Switch to English Language Passer en langue française Omschakelen naar Nederlandse Taal Wechseln Sie zu deutschen Sprache Passa alla lingua italiana
Members: 71,901   Posts: 1,584,440   Online: 882
      
Page 3 of 4 FirstFirst 1234 LastLast
Results 21 to 30 of 35
  1. #21
    Mustafa Umut Sarac's Avatar
    Join Date
    Oct 2006
    Location
    İstanbul - Türkiye
    Shooter
    35mm RF
    Posts
    3,965
    Images
    108
    Of course it works. As you know as engineer , rapid manufacturing of mold business use that technology with epoxy.
    Material Cast Composite from England is the inventor of this technology and they print stereolithograpkically %40 ceramic powder and % 60 epoxy mixture with laser , layer on layer when epoxy was curing with laser light and than take the printed mass , fire the epoxy in reduction environment and than sinter the ceramic and create a sponge like ceramic part. Than they melt copper and when the ceramic part touches the molten copper , copper elavates in the sponge and cover the all holes.
    This technology is using by the F1 Society to create replacable liners for the pistons. There is no other technology better than this.
    F1 , now uses linerless engine blocks and I dont know how the rechnology of this company reacts.
    I have a British Patent Application printed at the Offical Gazette to use electric current and man made hybrid powder structures for
    to create engine blocks like a Turkish Rug within few minutes.

    Umut

  2. #22
    Mustafa Umut Sarac's Avatar
    Join Date
    Oct 2006
    Location
    İstanbul - Türkiye
    Shooter
    35mm RF
    Posts
    3,965
    Images
    108
    Hello ,

    If you interested in enamel processes and print with glass and metal powders and plates - immortal print - you have to visit this site :
    http://www.glass-on-metal.com/pastart/index.htm
    Fused Photographs in Enamel:
    The Ceramic Tissue Method
    by James Doran
    from Volume 13, No. 3, April 1994
    Prior to the nineteenth century, portraits and portrait miniatures in enamel, were pretty much the exclusive indulgence of the aristocracy. Then came the Industrial Revolution, and with it, social upheaval and the dreaded Middle Class, whose consumer demands, even then, were insatiable. In the last half of the nineteenth century, photography, in its frenzied adolescence, offered a reasonable facsimile to traditional portraiture at a price that satisfied the throngs. Then, as if to answer some Bourgeois cry for enamel miniatures, a process emerged whereby photographic portraits of loved ones could be immortalized in enamel. These were not fuzzy reproductions like those seen in old newspapers, but were exquisitely detailed, subtly shaded, genuine photographic prints fused permanently onto enamel (or onto porcelain and glass, for that matter).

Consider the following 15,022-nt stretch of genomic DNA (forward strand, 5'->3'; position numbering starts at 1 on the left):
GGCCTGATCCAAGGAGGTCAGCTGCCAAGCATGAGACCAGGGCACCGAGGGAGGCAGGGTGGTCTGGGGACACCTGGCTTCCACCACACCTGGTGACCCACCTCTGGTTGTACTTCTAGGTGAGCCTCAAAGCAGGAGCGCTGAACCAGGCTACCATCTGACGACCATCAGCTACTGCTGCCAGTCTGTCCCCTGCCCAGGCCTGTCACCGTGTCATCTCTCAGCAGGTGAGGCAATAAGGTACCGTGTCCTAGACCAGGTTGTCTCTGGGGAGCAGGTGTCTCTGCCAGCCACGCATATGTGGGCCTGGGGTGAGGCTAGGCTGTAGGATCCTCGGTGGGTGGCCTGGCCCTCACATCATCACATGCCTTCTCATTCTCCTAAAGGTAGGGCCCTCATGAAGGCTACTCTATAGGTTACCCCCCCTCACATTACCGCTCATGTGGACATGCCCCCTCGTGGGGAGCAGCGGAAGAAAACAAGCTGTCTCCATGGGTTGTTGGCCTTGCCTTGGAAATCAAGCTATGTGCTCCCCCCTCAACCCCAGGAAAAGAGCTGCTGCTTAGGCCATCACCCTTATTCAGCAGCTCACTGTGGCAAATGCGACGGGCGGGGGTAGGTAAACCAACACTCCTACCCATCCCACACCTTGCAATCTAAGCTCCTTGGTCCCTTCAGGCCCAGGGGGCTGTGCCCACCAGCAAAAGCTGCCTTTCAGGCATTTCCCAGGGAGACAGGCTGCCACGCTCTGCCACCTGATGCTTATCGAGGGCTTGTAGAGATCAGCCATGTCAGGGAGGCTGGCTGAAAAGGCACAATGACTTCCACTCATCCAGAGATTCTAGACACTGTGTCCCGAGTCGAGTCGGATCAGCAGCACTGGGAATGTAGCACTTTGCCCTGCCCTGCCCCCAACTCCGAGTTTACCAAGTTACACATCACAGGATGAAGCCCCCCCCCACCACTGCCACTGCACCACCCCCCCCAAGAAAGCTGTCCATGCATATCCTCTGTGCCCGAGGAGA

Best ,

    Mustafa Umut Sarac

  3. #23
    Mustafa Umut Sarac's Avatar
    Join Date
    Oct 2006
    Location
    İstanbul - Türkiye
    Shooter
    35mm RF
    Posts
    3,965
    Images
    108
    http://www.apug.org/forums/forum42/9...ing-glass.html

    there is lots of information on enameling at above thread.

    Umut

  4. #24
    Mustafa Umut Sarac's Avatar
    Join Date
    Oct 2006
    Location
    İstanbul - Türkiye
    Shooter
    35mm RF
    Posts
    3,965
    Images
    108
    Vitreous enamel n. A glass coating fired on metal

    A vitreous enamel surface finish is achieved by fusing glass particles to sheet metal or cast iron by firing it at a temperature in excess of 800°C. This results in a surface that is incredibly hardwearing to all the elements. It is temperature resistant (upto 800°C) and chemical resistant with exceptional colour stability. The finished enamelled product is easy to maintain, clean and hygienic meaning it can be used for many applications internally and externally.

    Our vitreous enamel is available in a wide range of colours – plain or with screen printed graphics (block and 4 colour photographic images).